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17 Leftovers You're Probably Eating Wrong

Fire up that waffle iron!

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We asked the BuzzFeed community for their best techniques for reheating leftovers without ruining them. Here are some of their tips:

1. Soup

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"For reheating soups or sauces, especially those that have become a little frozen or have become solid/coagulated, try simmering a half cup of water in an extra pot before pouring it into your dish and then stirring. Reheating it while frozen can cause uneven distribution of heat, burning the bottom." —JinRei Gin, Facebook

2. Bread/Breadsticks

Twitter: @katesandsuch

"Soak it in water, just until the actual meaty part of the bread just gets slightly damp, but the crusty part feels like it's too wet almost. If the bread has been cut into (which it usually has), just be careful with the cut part. I usually keep a spray bottle of water to evenly coat the loaf and carefully mist the cut part until it's damp, but not soggy. Put it in a 400-degree oven for a few minutes and the bread is perfectly moist and crispy all over again." —Alexis Beshures, Facebook

3. Fries

Eyeofpaul / Getty Images

"Microwave them briefly and then put them in a sandwich press. This ensures that they're both hot and crispy. You'll never have soggy fries again!" —Bianca Laidlaw, Facebook

"Turn them into a breakfast burrito! You throw them into a frying pan with some black beans, eggs, and cheese, warm up a tortilla, roll it up, and unleash extreme deliciousness. This has completely changed my leftovers game." —Madi Lou Hall, Facebook


5. Cookies

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"Fresh baked cookies turn into rocks after one day. Wrap in a damp paper towel, pop in the microwave, and heat for seven seconds. They come out soft and warm as if fresh out of the oven!" —Rachelle Dunn, Facebook

6. Steak

@man_fuel / Via

"I like my steaks medium rare, so reheating in a microwave is not an option. I heat a pan with some butter and throw that sucker in and sear on each side for a minute or two." —Stephanie Insunza, Facebook

(And user stephaniek38 suggests cutting it into cubes before trying this tip!)


8. Waffles

Debbismirnoff / Getty Images

"Instead of saving the extra batter of waffles, go ahead and whip them up. Then the next day pop them in the toaster — they get nice and crispy again! Plus you didn’t have to drag out the waffle iron out again." —Kiwikatherine

9. Pasta

Tumeyes / Getty Images

"Arrange food in a ring shape, leaving part of the plate exposed in the middle. This increases the surface area and allows for more of the food to be heated up more evenly!" —Angelina

"To reheat plain pasta, put it in a colander and rinse it with hot water; you don’t need to do it long for it to be warm enough to eat." —stephmyers

"If you've got leftover pasta and sauce (that haven't already been mixed together), put the sauce UNDER the pasta before microwaving it using a bowl. That way, the steam from the sauce heats the noodles without them getting soaked and it prevents it from getting dry on the top." —Malin Aurum Vistrand, Facebook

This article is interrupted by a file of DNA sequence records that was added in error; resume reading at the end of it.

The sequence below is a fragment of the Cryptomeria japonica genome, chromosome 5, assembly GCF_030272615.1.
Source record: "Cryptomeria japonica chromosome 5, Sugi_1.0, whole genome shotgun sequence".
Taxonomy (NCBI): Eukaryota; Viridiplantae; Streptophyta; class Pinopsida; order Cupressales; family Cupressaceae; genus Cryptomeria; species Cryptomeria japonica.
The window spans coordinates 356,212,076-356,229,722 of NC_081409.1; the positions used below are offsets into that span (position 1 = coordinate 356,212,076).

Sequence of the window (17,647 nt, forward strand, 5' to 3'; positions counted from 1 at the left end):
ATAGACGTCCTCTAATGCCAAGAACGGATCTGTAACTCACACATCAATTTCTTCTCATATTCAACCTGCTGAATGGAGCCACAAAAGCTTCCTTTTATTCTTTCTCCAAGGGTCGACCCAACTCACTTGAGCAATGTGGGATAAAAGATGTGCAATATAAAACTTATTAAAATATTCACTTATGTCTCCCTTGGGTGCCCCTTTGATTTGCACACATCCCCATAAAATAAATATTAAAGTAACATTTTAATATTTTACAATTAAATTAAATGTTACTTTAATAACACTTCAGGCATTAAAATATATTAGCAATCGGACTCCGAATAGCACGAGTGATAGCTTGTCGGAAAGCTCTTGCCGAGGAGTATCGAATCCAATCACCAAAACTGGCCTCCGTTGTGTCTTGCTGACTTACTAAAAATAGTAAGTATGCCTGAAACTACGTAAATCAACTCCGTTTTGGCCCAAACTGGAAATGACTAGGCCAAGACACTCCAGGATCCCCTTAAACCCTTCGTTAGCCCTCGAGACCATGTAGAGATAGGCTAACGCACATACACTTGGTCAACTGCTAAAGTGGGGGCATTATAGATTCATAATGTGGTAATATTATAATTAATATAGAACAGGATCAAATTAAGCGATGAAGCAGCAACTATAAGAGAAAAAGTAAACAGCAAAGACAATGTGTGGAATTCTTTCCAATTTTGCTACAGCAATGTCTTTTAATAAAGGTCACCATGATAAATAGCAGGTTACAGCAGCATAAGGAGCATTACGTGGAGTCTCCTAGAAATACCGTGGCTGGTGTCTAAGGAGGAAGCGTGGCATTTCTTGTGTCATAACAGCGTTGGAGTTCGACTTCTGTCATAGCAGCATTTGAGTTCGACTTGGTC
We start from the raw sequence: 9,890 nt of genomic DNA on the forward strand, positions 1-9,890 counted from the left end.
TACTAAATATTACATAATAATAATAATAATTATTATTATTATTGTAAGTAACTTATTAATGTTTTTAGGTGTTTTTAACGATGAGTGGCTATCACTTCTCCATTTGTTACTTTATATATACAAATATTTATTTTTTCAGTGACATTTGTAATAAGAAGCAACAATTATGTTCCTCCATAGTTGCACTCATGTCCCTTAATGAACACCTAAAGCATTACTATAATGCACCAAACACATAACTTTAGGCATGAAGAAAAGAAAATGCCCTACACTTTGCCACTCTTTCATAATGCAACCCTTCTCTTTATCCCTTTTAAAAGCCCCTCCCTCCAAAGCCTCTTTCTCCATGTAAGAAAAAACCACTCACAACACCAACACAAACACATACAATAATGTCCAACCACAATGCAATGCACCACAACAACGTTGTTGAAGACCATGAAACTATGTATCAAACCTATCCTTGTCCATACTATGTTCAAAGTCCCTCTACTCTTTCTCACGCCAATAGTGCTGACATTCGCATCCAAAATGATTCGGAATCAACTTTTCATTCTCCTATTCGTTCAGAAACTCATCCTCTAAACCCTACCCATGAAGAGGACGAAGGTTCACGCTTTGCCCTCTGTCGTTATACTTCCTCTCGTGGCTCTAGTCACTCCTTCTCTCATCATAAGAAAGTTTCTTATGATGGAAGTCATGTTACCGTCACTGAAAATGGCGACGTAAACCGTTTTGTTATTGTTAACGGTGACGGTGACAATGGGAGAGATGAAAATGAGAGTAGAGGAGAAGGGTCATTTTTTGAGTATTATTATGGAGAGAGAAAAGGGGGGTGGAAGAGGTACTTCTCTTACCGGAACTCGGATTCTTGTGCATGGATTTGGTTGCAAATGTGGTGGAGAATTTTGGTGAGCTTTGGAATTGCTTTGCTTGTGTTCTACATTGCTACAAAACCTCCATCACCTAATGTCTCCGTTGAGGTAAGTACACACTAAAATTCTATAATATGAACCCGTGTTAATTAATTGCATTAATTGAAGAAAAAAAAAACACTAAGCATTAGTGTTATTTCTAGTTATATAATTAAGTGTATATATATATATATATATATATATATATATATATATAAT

10. Spaghetti With Sauce

@cerraleigh / Via

"Spaghetti in a tomato-based sauce should be fried up. The tomato gets a bit caramelized and the flavor is better than the first day." —MaryAnn02

"Reheat spaghetti and sauce the next day by frying it in a pan with some butter. Take the opportunity to add some fresh Parmesan cheese to it and it’s awesome, better than freshly made!" —Lauriem1967

11. Creamy Pastas

Bwfolsom / Getty Images

"If you’re reheating leftover mac and cheese, or any pasta with a cream-based sauce, add milk and butter and put in the microwave! Works every time and it never dries out the sauce or pasta." —c46bb78680

"It sounds gross, but if I’m reheating anything with a creamy sauce, I add mayo (or Miracle Whip) before I microwave or reheat on the stove." —laceyw4bdc2c27f


12. Meat

Warren Price / Getty Images

"Use chicken/beef/vegetable broth/stock to reheat things, especially leftover meat. Unlike water, it will add some flavor. Just make sure that they 'match.' (Don't use chicken broth to reheat a beef dish.)" —Regina Sullivan, Facebook

15. Breaded and Fried Foods

Margouillatphotos / Getty Images

"A rule of thumb is that anything that is fried or has bread/is breaded goes into the toaster oven: fried chicken, French fries, eggrolls, pizza, rangoons, etc." —chancym

"For most things that I want crispy, I use the toaster oven and reheat the food directly on the rack." —ramiimani


16. Anything you're not putting in a toaster oven.

Maria Jeffs / Getty Images

"Get. A. Toaster Oven. Seriously. Nothing ever comes out soggy, fries get their crisp back, annnnd it warms up pie like like a dream. Seriously." —LC Elletson, Facebook

"I have, literally, 6 square feet of counter space in my kitchen. One-third of that is occupied by my toaster oven. My food has better texture when cooked or reheated in there, it doesn't heat up the room nearly as much as the oven, and it uses much less energy." —Kimberly Ann, Facebook

17. And anything you're not putting in the waffle iron.

Rez-art / Getty Images

"Repurposing leftovers with a waffle iron is next level. You can turn a pile of cold French fries into a hash-brown waffle hybrid, waffle two pieces of pizza together like a panini, or scramble an egg into leftover fried rice and waffle it for a crispy, wonderful snack." —lisaf441284529

Submissions have been lightly edited for length/clarity.

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